English Toffee Shortbread

This recipe is so easy! You make it all in the food processor and dump it into a pan and pat it in and voila! I found this from Williams Sonoma’s blog which is a wealth of great recipes!
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1 cup (5 oz./155 g) all-purpose flour
1/3 cup (2 1/2 oz./75 g) firmly packed light brown sugar
2 1/2 Tbs. cornstarch
1/8 tsp. kosher salt
8 Tbs. (1 stick) (4 oz./125 g) cold unsalted butter, cut into pieces
3/4 tsp. vanilla extract
1/2 cup (2 oz./60 g) pecans
1/3 cup (2 oz./60 g) finely chopped chocolate-covered English toffee
Granulated sugar for sprinkling

Preheat an oven to 350°F (180°C). Butter a 9-inch (23-cm) square or round cake pan.

In a food processor, combine the flour, brown sugar, cornstarch and salt and process briefly until well mixed. Scatter the butter over the flour mixture, add the vanilla and, using rapid pulses, process until the mixture resembles fine meal. Add the pecans and process until finely chopped. Add the toffee and process just to incorporate.

Press the dough into the prepared pan and sprinkle with granulated sugar. Bake until the shortbread just begins to color, about 20 minutes. Transfer the pan to a wire rack and let cool for 5 minutes, then cut into 16 bars or wedges. Let cool completely before serving. Makes 16 cookies.

Pasta e Fagioli

This is a very easy soup that my mother found years ago in House Beautiful magazine, I believe. I have started using the dry beans soaked and cooked separately and it makes a huge difference!  It is nice to blend some of the soup mixture up before adding the pasta to give the soup some body. I only add **1/2 c. pasta-stars, dilatini or orzo all work well. Also if you have any parmesan rinds you are saving, wrap them in cheesecloth and simmer them in the soup-they add so much flavor! Note-If you like beans you should definitely try Rancho Gordo beans as they are all fantastic. I used a yellow eyed bean for this soup and it is incredible. Rancho Gordo has wonderful heirloom beans, most of which I have never heard of-very fun to try the different beans.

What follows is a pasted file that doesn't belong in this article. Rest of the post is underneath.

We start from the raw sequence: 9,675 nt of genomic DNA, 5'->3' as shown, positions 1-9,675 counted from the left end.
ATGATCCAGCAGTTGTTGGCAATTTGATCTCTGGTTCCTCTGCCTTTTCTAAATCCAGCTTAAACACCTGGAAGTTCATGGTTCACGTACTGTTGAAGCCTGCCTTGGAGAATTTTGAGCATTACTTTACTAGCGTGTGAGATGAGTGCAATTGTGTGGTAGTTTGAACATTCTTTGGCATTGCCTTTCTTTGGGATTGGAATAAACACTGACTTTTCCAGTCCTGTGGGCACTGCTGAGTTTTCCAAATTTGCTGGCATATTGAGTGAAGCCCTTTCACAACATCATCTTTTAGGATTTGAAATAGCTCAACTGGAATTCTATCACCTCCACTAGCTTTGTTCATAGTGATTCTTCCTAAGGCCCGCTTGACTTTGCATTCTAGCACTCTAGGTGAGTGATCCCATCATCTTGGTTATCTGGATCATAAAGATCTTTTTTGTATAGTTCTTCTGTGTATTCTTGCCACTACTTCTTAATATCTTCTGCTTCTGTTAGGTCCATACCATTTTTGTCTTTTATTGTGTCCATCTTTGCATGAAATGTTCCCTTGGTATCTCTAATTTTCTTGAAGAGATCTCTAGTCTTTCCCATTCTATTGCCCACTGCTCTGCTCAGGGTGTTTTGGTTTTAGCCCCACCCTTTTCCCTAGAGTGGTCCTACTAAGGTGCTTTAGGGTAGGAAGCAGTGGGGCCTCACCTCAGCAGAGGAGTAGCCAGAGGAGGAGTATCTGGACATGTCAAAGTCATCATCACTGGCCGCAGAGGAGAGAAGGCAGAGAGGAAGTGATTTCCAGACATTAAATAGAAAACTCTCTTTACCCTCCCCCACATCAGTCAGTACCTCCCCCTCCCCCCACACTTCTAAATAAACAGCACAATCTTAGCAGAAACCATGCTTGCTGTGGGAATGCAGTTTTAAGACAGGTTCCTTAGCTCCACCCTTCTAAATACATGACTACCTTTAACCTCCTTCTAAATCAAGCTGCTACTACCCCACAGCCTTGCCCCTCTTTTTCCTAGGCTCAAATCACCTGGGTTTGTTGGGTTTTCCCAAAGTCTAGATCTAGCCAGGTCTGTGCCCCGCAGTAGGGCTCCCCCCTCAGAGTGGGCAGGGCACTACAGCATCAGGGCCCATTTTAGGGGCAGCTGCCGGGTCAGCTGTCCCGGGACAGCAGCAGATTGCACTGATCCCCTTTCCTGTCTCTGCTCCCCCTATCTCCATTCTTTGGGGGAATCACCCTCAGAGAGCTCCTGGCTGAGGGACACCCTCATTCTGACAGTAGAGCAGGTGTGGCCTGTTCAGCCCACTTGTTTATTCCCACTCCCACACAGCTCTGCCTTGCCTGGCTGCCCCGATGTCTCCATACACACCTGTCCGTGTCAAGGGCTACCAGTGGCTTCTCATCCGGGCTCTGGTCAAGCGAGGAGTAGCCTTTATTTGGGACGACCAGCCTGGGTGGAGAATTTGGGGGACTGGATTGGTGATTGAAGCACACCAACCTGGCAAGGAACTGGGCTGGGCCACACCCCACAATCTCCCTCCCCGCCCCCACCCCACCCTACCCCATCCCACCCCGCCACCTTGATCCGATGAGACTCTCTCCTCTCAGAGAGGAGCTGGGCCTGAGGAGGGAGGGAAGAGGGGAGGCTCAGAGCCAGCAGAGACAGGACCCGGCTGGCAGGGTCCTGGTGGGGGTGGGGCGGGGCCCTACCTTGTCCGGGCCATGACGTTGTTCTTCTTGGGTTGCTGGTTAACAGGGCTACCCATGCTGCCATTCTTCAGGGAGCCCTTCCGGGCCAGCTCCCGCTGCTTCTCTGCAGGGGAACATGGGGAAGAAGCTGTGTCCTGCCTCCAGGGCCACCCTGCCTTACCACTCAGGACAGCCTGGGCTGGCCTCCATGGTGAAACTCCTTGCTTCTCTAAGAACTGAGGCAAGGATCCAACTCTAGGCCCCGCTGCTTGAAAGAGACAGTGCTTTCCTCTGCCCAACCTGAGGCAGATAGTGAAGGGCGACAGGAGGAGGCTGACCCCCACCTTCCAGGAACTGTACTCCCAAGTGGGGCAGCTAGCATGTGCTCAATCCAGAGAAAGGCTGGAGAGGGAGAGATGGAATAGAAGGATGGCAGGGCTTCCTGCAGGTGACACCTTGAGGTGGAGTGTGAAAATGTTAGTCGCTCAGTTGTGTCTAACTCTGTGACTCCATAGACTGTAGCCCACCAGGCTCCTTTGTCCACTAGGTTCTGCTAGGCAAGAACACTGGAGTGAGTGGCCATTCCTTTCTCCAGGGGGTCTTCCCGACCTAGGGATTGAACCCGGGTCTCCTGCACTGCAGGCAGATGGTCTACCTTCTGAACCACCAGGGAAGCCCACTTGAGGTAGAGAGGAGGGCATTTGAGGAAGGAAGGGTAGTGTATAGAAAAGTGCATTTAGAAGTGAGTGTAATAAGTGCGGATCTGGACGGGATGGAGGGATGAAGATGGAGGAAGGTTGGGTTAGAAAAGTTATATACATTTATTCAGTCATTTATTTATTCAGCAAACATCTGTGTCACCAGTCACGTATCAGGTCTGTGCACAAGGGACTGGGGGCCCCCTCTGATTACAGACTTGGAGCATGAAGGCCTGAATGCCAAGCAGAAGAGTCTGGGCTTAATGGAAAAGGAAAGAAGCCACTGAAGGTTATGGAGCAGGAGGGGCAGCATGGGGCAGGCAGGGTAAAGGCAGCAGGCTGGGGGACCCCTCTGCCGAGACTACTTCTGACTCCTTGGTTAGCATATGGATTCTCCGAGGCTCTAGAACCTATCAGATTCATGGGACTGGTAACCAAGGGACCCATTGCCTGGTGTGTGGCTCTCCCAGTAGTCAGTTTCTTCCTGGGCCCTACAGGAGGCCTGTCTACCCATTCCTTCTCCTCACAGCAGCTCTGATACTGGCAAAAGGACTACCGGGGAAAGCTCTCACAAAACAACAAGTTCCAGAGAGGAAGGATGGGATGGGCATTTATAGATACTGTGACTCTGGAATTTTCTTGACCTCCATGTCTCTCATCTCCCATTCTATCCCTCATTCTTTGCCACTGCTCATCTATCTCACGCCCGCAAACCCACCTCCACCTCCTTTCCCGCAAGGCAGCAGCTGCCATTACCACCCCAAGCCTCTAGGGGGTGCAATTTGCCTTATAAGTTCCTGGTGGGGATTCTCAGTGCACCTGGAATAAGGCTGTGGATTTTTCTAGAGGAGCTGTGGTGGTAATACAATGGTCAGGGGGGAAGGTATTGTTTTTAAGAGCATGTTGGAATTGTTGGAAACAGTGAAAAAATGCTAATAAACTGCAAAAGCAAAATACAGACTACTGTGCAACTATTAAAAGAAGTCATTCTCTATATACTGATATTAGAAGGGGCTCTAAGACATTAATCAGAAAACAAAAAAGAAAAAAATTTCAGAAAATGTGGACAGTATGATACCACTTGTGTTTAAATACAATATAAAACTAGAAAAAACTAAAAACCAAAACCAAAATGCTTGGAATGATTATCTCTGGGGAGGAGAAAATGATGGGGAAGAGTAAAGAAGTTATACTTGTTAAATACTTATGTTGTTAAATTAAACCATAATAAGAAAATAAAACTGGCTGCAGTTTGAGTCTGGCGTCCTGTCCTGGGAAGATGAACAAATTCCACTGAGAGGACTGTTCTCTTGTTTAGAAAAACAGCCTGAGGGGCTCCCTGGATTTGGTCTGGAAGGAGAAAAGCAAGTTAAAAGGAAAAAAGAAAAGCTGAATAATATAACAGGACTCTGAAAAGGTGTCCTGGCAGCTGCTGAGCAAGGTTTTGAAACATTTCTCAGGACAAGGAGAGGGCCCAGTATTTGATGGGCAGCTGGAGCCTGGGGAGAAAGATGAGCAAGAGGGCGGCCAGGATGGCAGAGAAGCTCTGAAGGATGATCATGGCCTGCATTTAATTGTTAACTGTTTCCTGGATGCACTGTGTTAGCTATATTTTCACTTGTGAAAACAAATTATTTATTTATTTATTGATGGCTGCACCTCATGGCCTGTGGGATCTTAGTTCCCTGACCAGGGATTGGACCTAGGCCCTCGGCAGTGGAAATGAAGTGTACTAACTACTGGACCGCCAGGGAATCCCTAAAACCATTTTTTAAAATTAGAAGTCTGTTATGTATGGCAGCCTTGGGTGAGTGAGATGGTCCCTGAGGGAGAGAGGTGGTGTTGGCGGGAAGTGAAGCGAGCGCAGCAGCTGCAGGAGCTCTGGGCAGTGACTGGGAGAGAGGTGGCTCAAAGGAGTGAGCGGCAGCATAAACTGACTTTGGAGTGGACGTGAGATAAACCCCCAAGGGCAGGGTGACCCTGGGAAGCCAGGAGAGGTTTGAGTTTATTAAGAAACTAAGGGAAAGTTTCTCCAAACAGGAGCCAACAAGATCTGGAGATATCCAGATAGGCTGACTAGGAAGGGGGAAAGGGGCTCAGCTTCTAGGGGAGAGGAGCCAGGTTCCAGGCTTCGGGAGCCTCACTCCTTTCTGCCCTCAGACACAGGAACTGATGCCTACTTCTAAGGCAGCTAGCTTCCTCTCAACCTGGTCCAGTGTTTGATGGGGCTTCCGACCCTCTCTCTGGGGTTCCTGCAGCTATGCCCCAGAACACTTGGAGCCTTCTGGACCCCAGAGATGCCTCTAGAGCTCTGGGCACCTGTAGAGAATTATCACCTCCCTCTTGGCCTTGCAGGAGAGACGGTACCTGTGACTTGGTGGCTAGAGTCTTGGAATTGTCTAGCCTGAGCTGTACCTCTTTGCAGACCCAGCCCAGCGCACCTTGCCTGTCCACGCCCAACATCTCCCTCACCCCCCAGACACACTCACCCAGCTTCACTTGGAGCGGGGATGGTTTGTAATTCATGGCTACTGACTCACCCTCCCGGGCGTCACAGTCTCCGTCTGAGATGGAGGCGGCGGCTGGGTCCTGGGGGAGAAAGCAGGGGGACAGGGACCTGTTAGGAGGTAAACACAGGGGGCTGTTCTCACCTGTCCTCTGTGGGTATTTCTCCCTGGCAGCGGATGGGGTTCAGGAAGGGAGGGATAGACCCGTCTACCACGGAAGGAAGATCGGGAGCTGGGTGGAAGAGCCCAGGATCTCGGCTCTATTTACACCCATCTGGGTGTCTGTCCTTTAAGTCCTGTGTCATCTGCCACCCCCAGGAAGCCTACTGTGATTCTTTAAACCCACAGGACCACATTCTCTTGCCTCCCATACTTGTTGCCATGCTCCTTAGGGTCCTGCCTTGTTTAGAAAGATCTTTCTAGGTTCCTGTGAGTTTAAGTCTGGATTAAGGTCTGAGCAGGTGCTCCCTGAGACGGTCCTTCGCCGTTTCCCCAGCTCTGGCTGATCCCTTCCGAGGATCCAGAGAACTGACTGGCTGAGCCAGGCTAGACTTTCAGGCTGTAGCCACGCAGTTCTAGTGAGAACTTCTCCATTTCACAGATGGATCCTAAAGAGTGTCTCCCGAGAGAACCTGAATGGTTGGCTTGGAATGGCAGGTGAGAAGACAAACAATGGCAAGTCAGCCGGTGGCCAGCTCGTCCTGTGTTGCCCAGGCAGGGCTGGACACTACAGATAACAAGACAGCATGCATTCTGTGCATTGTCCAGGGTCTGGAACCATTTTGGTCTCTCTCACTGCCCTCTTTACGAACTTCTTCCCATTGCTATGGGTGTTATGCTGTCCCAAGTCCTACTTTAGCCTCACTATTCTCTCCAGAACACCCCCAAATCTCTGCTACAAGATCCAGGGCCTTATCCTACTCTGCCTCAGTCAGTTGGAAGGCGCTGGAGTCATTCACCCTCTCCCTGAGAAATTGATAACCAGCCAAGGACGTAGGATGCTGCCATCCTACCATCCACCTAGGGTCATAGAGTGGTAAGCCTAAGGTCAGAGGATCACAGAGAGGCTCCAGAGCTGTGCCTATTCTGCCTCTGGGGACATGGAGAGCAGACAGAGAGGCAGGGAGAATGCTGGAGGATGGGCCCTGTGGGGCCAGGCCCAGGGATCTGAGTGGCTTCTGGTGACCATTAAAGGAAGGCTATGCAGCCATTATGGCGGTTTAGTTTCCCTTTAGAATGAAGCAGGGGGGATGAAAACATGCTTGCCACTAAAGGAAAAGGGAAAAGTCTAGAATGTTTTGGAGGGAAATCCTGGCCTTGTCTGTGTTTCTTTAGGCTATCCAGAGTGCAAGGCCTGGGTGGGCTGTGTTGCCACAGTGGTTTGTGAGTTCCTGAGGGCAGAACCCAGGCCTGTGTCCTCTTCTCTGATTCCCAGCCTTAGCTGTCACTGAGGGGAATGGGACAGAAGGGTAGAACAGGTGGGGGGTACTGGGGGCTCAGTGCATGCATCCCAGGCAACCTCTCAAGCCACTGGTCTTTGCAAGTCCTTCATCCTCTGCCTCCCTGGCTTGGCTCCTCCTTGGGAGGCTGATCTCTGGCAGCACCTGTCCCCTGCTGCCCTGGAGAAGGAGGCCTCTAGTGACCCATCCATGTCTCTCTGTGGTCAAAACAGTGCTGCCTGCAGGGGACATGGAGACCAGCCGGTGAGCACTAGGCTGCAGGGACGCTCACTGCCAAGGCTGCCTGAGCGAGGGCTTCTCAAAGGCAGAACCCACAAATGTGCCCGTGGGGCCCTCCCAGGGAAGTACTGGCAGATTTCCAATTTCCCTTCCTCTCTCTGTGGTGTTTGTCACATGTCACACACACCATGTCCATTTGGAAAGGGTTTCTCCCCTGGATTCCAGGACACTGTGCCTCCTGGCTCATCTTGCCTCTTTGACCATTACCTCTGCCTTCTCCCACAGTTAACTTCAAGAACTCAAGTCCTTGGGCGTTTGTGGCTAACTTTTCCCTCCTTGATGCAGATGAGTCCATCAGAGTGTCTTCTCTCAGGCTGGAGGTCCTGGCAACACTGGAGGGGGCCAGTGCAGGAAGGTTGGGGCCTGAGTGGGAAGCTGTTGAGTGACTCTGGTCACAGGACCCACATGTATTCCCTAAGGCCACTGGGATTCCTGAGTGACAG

Serves 10 as a first course or 6 as a main course
3 tablespoons pure olive oil
3 to 4 ounces pancetta, chopped
1 yellow onion, chopped
2 carrots, peeled and chopped
2 celery stalks, chopped
3 large cloves garlic, minced
2 cups (about 14 ounces) dried cranberry, borlotti, cannellini, or other small white beans, soaked overnight in water to cover, drained and rinsed
1 1/2 cups diced canned plum tomatoes, with juices
8 cups water or chicken broth, or as needed
Salt and freshly ground black pepper
1/2 pound small shells, ditalini, or other small pasta shape
**
Extra virgin olive oil for finishing
Grated Parmesan for finishing

In a large soup kettle, warm the pure olive oil over medium heat. Add the pancetta and cook, stirring occasionally, until it renders its fat and is golden, about 5 minutes. Add the onion, carrots, celery, and garlic and cook, stirring often, until the vegetables have softened, about 5 minutes. Add the soaked beans, the tomatoes and their juices, the 8 cups water, and 2 teaspoons salt and bring to a boil. Reduce the heat to low, cover, and simmer until the beans are tender, about 1 hour.
To give the soup more body, remove 2 or 3 large spoonfuls of beans and vegetables, place in a food processor or blender, and purée until smooth. Return the purée to the pot. Taste and adjust the seasoning with salt and pepper.
Although you can cook the pasta directly in the soup, there is a danger of the soup scorching if the beans have been puréed. To avoid this, bring a large pot of salted water to a boil, add the pasta, stir well, and cook until al dente, according to the package directions. Drain the pasta, add to the soup, and simmer for 5 minutes to blend the flavors.
Ladle the soup into warmed bowls, and top each serving with a generous swirl of extra virgin olive oil, a sprinkle of Parmesan, and a liberal dusting of black pepper. Serve at once.